However, an arguably more important role he had in the development of Japanese manga was as a mentor. His confidence in the power of the writer as a force led him in 1977 to establish the Gekiga Sonjuku program to educate new creators. You might know some of the graduates from this program; they include:
- Rumiko Takahashi (Urusei Yatsura, Ranma ½, Inuyasha etc.)
- Akira Sakuma (game designer, Momotaro Densetsu series)
- Hideyuki Kikuchi (Vampire Hunter D)
- Tetsuo Hara (Fist of the North Star)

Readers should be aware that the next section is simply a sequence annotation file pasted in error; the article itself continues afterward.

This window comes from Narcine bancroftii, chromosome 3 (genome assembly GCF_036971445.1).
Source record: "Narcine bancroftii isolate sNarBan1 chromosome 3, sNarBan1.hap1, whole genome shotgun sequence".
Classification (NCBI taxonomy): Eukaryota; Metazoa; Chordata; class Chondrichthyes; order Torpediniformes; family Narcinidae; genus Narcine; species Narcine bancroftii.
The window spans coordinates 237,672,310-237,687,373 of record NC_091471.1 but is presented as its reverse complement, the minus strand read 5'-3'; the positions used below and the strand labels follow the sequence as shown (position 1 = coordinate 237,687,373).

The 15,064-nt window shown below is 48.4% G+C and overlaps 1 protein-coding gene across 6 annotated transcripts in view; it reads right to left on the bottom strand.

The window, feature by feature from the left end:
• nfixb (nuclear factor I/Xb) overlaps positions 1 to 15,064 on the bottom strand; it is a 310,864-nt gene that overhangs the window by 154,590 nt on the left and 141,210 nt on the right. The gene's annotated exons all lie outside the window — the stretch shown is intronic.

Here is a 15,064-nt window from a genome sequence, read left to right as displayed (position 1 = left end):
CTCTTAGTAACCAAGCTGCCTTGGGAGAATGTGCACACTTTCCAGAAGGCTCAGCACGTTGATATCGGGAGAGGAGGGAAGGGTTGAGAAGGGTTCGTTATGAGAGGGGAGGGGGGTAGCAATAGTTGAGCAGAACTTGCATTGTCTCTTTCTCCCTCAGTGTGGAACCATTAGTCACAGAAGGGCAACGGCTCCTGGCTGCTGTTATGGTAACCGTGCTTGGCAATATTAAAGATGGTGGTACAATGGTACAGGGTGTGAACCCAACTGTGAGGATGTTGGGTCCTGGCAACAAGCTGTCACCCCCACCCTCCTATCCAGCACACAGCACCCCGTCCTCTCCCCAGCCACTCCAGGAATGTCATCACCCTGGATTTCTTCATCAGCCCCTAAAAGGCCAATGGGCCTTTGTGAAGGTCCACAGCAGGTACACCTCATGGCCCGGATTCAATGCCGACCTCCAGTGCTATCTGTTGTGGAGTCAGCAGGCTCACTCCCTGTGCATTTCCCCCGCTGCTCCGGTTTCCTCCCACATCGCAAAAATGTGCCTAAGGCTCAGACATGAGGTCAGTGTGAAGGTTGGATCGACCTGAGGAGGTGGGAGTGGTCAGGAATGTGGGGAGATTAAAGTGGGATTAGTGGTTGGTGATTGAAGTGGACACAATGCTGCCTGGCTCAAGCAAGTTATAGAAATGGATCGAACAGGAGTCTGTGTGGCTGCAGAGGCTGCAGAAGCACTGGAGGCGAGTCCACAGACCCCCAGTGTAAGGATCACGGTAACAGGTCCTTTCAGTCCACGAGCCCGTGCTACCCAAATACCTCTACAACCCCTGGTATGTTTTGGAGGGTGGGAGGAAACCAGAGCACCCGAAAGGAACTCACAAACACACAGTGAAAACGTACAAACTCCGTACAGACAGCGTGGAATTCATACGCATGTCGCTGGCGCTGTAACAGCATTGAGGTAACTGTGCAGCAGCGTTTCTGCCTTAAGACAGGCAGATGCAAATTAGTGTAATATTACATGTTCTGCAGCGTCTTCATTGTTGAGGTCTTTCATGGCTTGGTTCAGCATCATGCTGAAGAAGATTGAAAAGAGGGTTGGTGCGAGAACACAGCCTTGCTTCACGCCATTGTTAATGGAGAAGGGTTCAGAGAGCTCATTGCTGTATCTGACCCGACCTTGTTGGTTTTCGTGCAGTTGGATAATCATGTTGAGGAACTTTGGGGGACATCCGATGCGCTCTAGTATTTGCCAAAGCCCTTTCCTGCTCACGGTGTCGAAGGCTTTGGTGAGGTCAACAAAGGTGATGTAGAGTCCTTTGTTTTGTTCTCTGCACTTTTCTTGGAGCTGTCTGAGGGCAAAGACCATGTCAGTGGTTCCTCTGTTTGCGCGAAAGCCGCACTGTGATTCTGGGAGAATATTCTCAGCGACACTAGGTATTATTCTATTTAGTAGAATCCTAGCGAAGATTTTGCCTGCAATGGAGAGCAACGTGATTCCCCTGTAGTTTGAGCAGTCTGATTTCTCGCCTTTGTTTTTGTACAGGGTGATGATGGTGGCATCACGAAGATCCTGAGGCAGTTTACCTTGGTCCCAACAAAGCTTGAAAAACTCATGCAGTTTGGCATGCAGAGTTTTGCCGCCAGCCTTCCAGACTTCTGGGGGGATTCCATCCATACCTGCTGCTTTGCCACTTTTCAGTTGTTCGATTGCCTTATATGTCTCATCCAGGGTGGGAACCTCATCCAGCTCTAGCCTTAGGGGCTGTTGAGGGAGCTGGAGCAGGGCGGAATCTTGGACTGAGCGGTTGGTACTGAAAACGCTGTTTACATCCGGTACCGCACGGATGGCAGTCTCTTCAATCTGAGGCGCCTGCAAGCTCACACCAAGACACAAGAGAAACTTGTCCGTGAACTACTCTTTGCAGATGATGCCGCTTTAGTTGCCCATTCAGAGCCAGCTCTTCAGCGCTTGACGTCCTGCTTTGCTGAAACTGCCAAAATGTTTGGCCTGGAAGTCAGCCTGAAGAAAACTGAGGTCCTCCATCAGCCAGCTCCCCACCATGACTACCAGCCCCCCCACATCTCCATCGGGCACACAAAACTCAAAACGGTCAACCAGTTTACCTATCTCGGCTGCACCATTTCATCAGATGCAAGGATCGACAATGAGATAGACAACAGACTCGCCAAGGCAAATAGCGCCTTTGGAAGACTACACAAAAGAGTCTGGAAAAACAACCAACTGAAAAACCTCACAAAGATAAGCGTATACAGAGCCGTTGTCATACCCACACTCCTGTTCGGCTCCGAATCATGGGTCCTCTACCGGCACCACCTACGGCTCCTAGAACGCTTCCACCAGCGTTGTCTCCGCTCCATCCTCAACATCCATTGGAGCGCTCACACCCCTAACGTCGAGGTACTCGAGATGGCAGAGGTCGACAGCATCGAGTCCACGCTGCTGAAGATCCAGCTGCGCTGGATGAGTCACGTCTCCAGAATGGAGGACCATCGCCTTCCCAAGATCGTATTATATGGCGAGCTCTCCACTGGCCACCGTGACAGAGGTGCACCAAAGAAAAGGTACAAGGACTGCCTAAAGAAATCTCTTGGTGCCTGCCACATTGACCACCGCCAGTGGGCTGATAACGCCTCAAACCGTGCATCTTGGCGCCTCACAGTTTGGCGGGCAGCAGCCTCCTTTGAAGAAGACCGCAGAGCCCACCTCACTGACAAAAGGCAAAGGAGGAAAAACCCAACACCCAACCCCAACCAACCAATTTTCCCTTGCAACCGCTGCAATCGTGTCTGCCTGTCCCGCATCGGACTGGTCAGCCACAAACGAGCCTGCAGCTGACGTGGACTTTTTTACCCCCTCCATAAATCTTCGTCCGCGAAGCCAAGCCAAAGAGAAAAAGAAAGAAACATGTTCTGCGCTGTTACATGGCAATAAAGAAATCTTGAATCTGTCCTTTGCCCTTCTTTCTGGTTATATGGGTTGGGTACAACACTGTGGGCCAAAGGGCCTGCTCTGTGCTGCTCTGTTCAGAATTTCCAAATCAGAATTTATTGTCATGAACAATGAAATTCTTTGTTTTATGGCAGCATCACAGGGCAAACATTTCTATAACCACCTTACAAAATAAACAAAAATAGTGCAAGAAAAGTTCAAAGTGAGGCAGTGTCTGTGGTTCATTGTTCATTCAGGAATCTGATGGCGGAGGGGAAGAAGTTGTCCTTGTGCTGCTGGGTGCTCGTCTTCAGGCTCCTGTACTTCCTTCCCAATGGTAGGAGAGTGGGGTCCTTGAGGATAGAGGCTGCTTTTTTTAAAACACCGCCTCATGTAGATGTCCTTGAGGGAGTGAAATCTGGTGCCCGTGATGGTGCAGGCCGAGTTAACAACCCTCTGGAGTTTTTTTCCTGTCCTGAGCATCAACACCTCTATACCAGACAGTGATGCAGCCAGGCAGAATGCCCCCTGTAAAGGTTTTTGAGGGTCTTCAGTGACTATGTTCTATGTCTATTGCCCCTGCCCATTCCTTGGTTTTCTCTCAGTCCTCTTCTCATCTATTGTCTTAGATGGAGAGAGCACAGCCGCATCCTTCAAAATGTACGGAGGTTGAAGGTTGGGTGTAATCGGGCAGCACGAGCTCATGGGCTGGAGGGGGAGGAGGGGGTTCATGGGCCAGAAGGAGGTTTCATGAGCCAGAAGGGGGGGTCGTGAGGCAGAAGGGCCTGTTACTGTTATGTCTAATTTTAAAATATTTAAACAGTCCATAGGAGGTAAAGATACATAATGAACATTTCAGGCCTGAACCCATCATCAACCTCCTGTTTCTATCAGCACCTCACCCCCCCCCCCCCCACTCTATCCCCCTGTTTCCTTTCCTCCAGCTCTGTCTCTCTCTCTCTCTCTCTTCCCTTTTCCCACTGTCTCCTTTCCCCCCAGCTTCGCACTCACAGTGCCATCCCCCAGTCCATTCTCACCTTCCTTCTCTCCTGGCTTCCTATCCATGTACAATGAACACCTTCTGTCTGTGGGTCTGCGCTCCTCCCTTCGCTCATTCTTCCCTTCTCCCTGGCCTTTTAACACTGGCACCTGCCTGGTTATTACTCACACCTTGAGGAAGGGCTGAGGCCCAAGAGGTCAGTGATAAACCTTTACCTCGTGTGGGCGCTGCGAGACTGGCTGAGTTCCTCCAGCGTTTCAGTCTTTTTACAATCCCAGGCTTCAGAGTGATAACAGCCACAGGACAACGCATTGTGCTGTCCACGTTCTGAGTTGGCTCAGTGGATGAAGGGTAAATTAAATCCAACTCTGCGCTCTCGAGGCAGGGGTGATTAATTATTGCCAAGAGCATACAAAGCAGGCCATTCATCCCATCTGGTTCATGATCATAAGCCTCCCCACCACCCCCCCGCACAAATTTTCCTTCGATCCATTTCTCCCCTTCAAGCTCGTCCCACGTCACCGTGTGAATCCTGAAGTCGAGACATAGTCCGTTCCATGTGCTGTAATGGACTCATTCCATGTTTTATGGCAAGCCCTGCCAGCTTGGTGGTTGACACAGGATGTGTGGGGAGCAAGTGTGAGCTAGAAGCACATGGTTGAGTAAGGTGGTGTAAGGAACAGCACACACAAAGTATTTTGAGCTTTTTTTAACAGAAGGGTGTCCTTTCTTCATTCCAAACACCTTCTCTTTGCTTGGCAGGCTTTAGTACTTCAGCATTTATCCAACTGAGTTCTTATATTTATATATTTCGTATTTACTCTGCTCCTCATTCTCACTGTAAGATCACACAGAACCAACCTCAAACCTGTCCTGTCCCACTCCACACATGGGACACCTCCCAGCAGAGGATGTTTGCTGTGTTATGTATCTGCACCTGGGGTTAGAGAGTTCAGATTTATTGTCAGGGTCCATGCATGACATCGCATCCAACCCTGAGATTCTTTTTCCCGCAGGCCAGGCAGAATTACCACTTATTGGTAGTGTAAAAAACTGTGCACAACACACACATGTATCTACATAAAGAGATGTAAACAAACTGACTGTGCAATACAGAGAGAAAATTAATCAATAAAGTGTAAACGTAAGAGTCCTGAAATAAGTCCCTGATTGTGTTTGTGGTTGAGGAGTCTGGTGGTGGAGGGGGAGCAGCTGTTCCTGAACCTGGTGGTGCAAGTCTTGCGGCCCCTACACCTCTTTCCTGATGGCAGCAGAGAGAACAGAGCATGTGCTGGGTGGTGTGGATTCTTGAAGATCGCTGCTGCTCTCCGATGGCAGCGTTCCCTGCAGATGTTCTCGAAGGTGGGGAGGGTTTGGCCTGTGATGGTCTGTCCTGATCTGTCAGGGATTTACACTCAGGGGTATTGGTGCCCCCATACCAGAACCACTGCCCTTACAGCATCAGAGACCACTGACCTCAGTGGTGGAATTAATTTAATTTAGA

- Yuji Horii (game designer, Dragon Quest series)
- Keisuke Itagaki (Baki the Grappler)
- Naoki Yamamoto (Dance Till Tomorrow)
- Takayuki Yamaguchi – (Apocalypse Zero and Shigurui)
Tropes found in his works:
- Shown Their Work: His Jidaigeki stories stand out for being heavily-researched, to the point of many chapters devoting themselves to showing off obscure and little known aspects of medieval Japanese life.
- Manly Tears: His male characters never feel ashamed of shedding tears, no matter the circumstances.
- Villain Protagonist: His most famous works' main characters are assassins, yakuzas...